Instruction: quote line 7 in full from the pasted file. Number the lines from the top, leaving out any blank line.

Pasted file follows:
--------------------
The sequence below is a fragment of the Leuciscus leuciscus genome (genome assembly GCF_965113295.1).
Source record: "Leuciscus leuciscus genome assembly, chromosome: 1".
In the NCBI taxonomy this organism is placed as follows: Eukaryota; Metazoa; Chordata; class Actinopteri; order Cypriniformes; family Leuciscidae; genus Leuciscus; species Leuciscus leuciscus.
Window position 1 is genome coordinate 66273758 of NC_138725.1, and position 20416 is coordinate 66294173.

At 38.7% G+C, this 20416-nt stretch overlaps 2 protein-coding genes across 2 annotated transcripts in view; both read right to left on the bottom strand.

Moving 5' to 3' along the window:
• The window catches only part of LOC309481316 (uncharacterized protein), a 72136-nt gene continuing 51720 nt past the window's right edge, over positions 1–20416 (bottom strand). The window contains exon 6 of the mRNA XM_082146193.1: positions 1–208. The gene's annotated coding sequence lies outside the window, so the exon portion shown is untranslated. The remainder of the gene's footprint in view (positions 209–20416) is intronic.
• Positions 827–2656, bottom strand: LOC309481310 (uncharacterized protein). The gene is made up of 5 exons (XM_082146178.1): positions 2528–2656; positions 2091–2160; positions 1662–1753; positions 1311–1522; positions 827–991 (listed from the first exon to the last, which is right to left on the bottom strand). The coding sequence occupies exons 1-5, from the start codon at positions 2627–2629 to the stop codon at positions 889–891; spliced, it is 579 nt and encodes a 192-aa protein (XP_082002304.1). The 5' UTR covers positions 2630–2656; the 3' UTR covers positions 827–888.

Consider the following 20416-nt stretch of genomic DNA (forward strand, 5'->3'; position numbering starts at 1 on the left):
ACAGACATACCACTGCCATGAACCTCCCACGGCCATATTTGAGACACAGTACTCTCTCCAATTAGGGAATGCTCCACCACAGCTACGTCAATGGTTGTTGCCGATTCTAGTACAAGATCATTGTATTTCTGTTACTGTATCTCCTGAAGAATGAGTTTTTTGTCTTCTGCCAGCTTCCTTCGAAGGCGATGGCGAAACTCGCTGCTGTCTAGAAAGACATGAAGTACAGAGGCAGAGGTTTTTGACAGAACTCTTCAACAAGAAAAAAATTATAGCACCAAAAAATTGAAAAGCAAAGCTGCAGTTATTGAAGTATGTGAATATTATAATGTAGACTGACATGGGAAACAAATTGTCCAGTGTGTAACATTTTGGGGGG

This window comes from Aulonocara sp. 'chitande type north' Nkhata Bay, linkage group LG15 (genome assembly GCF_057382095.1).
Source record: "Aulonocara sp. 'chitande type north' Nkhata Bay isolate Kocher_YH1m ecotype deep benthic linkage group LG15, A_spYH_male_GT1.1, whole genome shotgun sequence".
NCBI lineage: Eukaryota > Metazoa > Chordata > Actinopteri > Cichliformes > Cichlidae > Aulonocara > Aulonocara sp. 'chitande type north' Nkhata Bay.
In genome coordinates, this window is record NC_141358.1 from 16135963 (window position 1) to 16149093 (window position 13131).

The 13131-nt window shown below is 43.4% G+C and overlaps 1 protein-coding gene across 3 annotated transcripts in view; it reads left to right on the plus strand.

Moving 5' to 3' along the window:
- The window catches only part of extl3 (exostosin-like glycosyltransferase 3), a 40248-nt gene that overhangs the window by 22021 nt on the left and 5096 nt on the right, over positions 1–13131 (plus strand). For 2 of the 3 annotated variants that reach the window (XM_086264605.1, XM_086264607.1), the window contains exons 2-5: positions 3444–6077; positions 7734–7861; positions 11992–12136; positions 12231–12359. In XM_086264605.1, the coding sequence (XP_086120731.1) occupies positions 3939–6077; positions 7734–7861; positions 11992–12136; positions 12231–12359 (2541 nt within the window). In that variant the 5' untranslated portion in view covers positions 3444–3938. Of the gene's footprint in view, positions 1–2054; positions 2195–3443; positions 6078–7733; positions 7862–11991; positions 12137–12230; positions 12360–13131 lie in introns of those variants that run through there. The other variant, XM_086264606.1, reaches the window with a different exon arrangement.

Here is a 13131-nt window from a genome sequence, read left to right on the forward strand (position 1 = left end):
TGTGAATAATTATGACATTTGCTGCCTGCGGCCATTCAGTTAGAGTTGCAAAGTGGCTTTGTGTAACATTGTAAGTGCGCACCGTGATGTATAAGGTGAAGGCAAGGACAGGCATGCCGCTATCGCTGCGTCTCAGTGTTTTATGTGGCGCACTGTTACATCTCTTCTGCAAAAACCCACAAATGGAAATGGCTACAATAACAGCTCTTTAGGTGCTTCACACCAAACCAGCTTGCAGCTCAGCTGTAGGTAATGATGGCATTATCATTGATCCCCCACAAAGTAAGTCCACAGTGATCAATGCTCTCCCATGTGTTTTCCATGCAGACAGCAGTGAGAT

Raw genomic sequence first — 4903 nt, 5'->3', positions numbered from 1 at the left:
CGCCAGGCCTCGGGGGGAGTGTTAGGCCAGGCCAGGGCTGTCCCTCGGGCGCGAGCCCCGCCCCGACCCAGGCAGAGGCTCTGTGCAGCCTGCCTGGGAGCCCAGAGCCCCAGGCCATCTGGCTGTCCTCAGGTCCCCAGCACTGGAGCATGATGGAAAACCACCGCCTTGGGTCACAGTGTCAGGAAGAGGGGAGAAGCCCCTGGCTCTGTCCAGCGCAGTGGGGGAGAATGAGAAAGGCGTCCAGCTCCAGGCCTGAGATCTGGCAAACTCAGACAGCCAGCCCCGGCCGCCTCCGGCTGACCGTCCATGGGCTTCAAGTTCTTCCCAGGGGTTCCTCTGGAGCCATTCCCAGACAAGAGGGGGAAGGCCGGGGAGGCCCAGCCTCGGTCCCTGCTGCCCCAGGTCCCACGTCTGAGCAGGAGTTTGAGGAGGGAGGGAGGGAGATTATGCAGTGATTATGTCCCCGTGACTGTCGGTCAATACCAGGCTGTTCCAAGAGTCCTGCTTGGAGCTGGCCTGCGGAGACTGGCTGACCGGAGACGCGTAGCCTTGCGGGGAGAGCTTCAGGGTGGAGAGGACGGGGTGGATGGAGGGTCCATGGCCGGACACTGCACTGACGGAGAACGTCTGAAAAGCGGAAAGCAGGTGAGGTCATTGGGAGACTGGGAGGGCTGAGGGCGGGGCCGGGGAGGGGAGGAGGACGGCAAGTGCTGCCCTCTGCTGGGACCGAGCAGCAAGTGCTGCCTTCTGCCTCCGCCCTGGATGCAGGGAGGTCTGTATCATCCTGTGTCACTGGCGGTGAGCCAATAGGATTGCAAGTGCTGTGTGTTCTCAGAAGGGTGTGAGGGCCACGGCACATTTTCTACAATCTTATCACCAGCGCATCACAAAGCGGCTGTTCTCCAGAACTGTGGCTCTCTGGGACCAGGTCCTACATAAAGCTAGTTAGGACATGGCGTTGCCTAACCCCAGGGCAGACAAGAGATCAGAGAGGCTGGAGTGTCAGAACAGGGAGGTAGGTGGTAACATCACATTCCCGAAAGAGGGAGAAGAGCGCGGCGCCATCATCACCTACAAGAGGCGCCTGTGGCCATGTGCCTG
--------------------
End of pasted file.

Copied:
• The window catches only part of LOC309481316 (uncharacterized protein), a 72136-nt gene continuing 51720 nt past the window's right edge, over positions 1–20416 (bottom strand). The window contains exon 6 of the mRNA XM_082146193.1: positions 1–208. The gene's annotated coding sequence lies outside the window, so the exon portion shown is untranslated. The remainder of the gene's footprint in view (positions 209–20416) is intronic.